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4 rules for negotiating the best deals on auto loans

[Sep 5, 2011.]

 

Writing on the Fox Business website, Emily Driscoll offered some useful advice about what you should and shouldn't say when you're on a dealer's lot and looking to change your vehicle. Some of what was suggested was common sense (like not showing you're too excited when crawling all over the car of your dreams), but a couple of Driscoll's points about auto loans are well worth repeating here.


Auto loans and interest rates


If you're a regular reader of this blog, you'll already know that it's a very good idea to arm yourself with competitive quotes for auto loans before you set foot on a dealer's lot. Whether you get these from your bank, a credit union or Rebuild.org (or better yet all three), you are likely to be in a much better negotiating position when the salesperson comes up with the dealership's own quote.


Driscoll's point is that you shouldn't reveal what rates you've been quoted elsewhere. After all, the dealership might have been prepared to undercut the best rate you've been quoted by 2 percent or even more. But dollars to the free donuts and coffee in the showroom, the salesperson's only going to undercut your cheapest quote by the tiniest margin if she or he knows precisely the rate that has to be beaten.


Auto loans and monthly payments


Before you set off for the dealer's lot, you should have a very clear idea of how much you can afford in monthly payments. But that's a secret you need to keep to yourself.


If you reveal your monthly payments budget, the dealer is incentivized to focus on that and then fiddle the figures so you get the car you want for that amount. That may sound good, but the salesperson may end up delivering your supposedly perfect deal by extending the length of your loan rather than offering you a competitive rate. And that could prove expensive for you.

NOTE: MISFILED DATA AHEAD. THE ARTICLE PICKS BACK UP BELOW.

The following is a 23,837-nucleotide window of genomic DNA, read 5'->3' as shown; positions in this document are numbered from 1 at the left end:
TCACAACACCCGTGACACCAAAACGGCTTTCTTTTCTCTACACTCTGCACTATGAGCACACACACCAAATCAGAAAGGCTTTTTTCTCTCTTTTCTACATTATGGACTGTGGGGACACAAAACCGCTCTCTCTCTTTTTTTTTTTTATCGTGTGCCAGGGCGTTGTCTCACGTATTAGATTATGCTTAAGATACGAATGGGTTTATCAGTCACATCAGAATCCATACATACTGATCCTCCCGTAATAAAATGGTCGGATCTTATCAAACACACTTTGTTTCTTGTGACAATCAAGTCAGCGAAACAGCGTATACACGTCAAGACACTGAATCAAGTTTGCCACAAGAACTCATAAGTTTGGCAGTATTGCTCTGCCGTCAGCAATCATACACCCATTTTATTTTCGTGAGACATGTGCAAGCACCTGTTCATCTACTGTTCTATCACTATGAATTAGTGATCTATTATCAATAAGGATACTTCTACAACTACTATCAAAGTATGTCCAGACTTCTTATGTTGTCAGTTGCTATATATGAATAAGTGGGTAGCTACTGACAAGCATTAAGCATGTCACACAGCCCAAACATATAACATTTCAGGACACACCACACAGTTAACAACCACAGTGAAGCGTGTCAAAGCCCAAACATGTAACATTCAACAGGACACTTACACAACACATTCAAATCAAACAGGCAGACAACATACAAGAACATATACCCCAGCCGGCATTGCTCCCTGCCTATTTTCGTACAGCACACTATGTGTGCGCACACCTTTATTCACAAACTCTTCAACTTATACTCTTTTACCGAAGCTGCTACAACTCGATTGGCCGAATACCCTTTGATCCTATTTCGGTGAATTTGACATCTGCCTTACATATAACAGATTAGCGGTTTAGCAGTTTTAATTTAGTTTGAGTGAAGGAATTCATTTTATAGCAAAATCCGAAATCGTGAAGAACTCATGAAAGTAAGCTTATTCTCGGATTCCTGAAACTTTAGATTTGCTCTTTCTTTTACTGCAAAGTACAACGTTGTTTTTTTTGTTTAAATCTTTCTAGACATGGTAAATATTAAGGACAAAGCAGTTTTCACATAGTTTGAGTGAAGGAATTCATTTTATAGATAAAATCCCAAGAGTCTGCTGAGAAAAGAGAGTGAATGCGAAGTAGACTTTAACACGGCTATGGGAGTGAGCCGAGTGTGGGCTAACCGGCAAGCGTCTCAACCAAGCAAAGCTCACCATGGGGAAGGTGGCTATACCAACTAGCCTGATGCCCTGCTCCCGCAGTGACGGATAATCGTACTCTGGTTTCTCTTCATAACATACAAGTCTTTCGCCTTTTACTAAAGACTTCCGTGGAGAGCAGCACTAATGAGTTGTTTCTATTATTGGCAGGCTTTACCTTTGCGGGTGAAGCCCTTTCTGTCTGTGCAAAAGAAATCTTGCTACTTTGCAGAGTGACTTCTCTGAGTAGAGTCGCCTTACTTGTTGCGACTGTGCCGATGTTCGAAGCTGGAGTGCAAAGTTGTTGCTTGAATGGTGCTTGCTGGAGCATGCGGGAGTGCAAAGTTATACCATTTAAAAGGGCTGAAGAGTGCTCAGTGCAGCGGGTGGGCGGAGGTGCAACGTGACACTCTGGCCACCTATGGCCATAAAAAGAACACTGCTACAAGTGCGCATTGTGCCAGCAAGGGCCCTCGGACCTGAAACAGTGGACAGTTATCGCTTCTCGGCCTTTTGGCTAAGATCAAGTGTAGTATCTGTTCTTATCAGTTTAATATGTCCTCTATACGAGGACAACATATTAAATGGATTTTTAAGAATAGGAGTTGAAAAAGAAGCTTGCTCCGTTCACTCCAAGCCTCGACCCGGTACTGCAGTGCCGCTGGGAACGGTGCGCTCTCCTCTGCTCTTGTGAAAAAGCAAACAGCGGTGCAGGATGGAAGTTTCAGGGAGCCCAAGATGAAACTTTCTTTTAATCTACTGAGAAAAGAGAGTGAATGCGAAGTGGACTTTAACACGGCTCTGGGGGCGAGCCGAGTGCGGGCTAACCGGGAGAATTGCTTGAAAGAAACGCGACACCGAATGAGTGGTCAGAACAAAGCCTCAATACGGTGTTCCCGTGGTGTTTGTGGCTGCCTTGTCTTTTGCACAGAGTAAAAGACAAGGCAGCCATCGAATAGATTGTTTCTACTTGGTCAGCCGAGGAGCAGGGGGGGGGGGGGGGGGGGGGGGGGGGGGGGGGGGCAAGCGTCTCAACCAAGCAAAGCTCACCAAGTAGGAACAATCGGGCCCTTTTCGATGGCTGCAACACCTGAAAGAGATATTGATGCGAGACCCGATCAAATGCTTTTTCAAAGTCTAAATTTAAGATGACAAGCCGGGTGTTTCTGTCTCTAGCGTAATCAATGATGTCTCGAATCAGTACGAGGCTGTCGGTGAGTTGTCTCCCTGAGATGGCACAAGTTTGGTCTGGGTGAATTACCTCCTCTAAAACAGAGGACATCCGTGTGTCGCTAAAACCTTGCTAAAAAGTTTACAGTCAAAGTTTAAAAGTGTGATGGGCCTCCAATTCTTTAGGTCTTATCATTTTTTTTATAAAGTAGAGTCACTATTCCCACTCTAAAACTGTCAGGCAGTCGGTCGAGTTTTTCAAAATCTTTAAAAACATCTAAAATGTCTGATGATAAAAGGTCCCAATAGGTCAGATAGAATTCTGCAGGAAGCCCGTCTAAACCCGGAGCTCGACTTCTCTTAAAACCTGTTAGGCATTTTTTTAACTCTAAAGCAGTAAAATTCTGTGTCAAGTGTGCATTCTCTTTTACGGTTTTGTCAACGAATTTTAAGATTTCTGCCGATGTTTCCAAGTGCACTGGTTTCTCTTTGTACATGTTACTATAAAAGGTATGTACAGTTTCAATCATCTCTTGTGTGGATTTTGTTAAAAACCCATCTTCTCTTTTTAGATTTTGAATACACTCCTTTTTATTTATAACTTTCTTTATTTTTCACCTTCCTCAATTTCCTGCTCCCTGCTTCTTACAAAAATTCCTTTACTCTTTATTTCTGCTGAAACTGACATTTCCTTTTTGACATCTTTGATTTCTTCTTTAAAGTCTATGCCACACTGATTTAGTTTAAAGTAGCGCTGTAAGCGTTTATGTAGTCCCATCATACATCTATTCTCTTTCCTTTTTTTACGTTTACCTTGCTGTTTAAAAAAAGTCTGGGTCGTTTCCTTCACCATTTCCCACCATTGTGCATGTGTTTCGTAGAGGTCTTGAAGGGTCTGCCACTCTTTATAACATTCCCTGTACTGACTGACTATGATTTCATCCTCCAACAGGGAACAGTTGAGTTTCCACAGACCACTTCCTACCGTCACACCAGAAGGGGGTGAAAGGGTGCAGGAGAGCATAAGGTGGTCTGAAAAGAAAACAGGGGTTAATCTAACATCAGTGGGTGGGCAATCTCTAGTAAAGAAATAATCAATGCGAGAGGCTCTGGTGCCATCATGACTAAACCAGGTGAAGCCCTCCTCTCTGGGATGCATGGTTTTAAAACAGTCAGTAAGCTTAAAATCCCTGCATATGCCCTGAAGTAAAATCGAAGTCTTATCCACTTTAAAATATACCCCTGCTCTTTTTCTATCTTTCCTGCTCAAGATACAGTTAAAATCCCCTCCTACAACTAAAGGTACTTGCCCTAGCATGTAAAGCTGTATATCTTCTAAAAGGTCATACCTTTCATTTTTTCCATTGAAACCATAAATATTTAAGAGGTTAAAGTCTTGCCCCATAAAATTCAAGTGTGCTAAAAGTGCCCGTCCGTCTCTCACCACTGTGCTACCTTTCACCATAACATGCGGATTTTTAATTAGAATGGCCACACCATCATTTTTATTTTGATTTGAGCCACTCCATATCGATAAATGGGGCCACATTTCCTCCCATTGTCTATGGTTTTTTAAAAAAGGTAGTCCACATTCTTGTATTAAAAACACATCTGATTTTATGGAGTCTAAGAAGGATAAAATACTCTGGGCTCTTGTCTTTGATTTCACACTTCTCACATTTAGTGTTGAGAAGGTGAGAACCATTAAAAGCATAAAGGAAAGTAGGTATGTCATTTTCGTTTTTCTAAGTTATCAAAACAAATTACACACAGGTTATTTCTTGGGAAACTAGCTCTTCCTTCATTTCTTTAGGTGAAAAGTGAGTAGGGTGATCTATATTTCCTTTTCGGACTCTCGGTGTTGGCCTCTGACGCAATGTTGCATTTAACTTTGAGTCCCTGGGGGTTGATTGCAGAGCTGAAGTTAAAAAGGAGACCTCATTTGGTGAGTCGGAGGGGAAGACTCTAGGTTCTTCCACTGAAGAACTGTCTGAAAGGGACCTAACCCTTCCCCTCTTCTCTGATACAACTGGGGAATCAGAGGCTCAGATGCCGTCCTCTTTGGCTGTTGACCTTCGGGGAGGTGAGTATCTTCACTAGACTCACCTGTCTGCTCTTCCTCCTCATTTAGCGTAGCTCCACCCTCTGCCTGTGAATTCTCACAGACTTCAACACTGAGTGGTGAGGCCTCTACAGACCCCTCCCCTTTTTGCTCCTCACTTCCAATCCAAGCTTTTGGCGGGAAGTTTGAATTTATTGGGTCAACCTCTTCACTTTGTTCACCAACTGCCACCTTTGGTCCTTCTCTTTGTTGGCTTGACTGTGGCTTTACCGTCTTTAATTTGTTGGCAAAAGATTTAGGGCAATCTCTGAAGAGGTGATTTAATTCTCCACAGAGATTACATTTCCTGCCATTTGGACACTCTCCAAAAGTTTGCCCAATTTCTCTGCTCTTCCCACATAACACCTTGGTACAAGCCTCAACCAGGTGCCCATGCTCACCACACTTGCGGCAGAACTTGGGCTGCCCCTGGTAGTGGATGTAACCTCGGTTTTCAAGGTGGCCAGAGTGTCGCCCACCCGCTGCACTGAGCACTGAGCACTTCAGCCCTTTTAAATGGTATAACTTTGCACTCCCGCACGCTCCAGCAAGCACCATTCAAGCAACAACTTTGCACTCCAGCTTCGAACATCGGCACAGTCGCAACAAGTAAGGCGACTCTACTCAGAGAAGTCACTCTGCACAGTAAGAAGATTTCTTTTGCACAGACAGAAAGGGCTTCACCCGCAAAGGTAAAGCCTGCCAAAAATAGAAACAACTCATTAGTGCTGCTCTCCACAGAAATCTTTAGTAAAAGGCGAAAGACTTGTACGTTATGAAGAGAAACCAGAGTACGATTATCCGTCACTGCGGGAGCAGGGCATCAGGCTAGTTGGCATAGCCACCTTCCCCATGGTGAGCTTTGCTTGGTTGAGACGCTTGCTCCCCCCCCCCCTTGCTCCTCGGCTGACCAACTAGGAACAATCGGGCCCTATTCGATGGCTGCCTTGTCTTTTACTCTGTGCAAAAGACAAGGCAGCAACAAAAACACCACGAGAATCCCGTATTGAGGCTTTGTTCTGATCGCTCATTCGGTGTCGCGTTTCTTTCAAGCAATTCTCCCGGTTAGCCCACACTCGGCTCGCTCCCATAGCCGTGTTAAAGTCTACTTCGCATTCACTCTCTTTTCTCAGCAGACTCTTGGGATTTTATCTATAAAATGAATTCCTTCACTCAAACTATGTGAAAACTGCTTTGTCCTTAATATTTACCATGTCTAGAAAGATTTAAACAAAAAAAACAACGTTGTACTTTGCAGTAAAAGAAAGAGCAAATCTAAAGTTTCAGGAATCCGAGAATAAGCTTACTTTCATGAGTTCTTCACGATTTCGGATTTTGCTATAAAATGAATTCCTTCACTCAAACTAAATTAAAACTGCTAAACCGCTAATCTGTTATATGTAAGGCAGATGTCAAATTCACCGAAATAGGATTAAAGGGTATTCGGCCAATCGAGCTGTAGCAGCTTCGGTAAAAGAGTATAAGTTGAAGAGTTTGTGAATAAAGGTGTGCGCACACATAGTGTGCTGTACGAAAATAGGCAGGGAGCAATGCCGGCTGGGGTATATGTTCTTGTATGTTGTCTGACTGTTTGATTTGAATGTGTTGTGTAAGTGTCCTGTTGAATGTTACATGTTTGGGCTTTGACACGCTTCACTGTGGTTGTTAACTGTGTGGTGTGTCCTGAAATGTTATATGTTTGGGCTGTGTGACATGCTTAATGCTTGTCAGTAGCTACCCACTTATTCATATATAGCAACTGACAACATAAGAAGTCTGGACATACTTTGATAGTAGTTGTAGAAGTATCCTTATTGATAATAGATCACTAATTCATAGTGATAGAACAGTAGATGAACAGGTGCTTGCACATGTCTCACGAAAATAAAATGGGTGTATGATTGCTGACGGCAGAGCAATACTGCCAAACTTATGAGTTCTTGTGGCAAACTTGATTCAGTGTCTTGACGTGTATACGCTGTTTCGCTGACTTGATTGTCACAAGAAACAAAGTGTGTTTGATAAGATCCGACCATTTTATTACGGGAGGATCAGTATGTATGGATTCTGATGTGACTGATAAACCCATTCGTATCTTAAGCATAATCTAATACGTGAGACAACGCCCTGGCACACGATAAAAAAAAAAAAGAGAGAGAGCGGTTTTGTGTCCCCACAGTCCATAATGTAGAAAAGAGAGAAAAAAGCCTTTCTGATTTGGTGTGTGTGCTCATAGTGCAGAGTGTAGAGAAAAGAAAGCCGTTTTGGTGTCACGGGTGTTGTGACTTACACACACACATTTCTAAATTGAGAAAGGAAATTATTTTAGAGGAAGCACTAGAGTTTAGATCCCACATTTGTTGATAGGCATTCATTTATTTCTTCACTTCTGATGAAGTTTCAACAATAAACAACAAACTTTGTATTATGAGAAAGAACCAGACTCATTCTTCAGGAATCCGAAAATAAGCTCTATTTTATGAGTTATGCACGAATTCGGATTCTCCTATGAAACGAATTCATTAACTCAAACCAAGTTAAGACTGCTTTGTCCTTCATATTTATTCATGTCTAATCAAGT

Auto loans and scams


Doubtless, there are car dealers across America who are pillars of the community and models of integrity. Trouble is, there are a whole lot who are not. And all your careful negotiating practices will get you nowhere if you fall for one of the many scams that seemingly respectable dealers sometimes perpetrate. In particular, you need to watch out for "yo-yo selling."


The Center for Responsible Lending describes what this involves:



The buyer is either convinced to enter into or unwittingly placed in a conditional sale agreement rather than a final sale. After the buyer drives the vehicle home, the dealer later claims to be unable to fund the loan at the agreed-upon terms. The buyer is required to return the car and renegotiate an often more costly loan. Often, the buyer is told that their down payment is non-refundable and/or their trade-in has already been sold.



Negotiating auto loans


To sum up:



  1. Get quotes for auto loans from other sources before visiting a dealership

  2. Once there, don't reveal the details of those quotes, and especially don't disclose the interest rates

  3. Also, don't reveal to the salesperson your budget for monthly payments

  4. Make sure you sign a final (as opposed to a conditional) sale agreement


Happy bargaining!

 

About Author:

Peter Andrew has been writing about -- and for -- business for more than two decades. For the last couple of years, he has found himself increasingly specializing in the U.S. financial sector.

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